Demonstrators have taken their protests against Egyptian President Mohamed Morsi to the gates of his palace, demanding his ouster in scenes not witnessed even during demonstrations that toppled former Egyptian president Hosni Mubarak.
A photographer said hundreds of protesters were camped in front of the Itihadiya presidential palace yesterday morning after it had been besieged the previous night by vast anti-Morsi crowds furious at a Nov. 22 decree expanding his powers.
Morsi returned to work in the presidential palace yesterday morning, an aide said.
He had left “on schedule” after his meetings on Tuesday and went back to his house in a Cairo suburb, the Egyptian Interior Ministry had said on Tuesday.
Before dawn, street vendors began to set up shop along the walls of the palace which had been sprayed with anti-Morsi graffiti.
“The final warning, the presidency under siege,” read the headline of daily al-Shuruk as the independent al-Watan declared: “Revolution at the president’s doorstep.”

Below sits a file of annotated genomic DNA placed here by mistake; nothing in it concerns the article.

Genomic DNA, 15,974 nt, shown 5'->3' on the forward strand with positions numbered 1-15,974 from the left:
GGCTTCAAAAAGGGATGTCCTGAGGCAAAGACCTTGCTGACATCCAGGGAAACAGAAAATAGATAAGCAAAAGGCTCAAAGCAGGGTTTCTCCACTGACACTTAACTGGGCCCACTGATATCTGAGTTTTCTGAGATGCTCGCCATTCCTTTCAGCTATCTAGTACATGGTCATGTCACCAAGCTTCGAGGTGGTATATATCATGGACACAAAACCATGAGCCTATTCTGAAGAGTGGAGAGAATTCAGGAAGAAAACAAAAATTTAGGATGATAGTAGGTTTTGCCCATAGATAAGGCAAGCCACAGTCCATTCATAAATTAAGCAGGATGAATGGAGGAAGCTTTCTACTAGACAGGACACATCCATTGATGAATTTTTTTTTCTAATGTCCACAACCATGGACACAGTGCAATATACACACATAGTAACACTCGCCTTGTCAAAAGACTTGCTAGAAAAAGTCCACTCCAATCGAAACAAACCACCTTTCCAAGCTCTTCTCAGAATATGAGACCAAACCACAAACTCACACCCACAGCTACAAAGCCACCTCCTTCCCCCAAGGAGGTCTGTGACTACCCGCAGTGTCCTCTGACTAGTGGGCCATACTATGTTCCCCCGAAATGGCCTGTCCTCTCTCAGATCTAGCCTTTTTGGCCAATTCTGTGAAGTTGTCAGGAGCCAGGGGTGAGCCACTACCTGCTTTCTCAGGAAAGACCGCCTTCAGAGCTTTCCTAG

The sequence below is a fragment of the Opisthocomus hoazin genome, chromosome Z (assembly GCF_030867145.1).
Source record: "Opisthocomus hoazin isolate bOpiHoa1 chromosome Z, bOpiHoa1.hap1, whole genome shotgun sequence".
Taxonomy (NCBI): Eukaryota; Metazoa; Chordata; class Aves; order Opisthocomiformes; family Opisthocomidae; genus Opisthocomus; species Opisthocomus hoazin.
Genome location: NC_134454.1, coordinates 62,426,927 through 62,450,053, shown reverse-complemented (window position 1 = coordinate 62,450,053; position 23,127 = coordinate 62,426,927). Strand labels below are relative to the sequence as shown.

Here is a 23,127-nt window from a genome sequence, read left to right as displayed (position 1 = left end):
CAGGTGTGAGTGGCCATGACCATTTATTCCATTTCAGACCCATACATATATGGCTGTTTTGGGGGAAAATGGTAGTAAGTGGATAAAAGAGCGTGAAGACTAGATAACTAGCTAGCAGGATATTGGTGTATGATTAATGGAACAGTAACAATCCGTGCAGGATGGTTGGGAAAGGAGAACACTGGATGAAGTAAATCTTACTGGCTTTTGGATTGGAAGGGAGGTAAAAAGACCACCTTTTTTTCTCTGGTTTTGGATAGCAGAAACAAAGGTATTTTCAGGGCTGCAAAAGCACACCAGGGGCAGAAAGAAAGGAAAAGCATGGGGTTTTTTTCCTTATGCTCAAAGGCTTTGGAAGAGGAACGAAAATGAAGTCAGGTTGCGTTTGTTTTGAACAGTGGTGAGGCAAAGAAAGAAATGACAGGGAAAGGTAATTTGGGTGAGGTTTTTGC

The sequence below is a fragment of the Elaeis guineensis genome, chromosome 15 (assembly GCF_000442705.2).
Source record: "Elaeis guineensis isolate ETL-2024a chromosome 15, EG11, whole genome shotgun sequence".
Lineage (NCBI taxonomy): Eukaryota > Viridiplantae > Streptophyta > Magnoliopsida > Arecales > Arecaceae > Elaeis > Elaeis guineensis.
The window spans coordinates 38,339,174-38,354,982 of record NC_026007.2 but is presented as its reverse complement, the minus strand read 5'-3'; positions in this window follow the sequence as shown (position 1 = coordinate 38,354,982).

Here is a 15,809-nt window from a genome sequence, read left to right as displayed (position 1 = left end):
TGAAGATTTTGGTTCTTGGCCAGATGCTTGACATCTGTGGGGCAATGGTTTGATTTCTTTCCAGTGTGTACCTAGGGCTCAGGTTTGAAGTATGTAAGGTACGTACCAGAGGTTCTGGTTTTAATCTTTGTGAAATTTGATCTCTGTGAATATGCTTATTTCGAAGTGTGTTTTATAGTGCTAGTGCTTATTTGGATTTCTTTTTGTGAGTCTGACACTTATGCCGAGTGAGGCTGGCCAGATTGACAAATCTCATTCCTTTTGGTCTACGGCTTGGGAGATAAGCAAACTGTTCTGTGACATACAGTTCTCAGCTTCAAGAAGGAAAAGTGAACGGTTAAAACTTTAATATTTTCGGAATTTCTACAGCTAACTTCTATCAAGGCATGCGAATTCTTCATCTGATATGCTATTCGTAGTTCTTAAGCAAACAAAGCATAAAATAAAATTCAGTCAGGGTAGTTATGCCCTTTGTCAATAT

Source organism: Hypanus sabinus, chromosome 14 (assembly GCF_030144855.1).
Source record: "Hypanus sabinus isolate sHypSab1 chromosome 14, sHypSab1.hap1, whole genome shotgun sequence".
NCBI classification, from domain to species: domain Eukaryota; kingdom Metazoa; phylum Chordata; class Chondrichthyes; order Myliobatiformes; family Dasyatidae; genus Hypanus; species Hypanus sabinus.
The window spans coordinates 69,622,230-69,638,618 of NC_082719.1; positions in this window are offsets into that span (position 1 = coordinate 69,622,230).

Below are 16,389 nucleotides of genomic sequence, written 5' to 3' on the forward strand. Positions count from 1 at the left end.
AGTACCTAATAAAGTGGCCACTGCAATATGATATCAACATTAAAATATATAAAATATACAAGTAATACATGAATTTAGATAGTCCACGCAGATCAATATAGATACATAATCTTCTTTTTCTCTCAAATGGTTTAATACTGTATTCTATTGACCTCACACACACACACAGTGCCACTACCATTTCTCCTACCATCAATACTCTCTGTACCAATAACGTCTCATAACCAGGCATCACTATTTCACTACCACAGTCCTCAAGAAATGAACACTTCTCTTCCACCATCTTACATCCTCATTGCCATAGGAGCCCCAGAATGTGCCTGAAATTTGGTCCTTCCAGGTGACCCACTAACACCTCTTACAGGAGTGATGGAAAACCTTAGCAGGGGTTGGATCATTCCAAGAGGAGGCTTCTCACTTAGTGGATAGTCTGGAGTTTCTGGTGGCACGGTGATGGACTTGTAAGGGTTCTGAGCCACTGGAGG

During Tuesday’s protest, which drew tens of thousands of demonstrators, a group cut through barbed wire a few hundred meters from the palace, prompting police to fire the tear gas, before retreating and allowing demonstrators to reach the palace walls, correspondents said.
Demonstrators banged on lamp posts and chanted “leave” in a thunderous show of force outside the palace not seen before.
On the last days of the revolution that brought down Mubarak, tens of thousands had tried to reach the Itihadiya palace, but were prevented from getting close by military police.
Hundreds more Morsi opponents spent Tuesday night in Cairo’s Tahrir Square inside dozens of tents erected almost two weeks ago, as activists used social networking sites to appeal for blankets and food.
The protesters are angry over Morsi’s decree, which granted him sweeping powers and enabled him to call a Dec. 15 referendum on a draft constitution boycotted by liberals, leftists and Christians.
As he faces the worst political crisis since he took office in June, Morsi insists the measures are aimed at cutting short a tumultuous transition.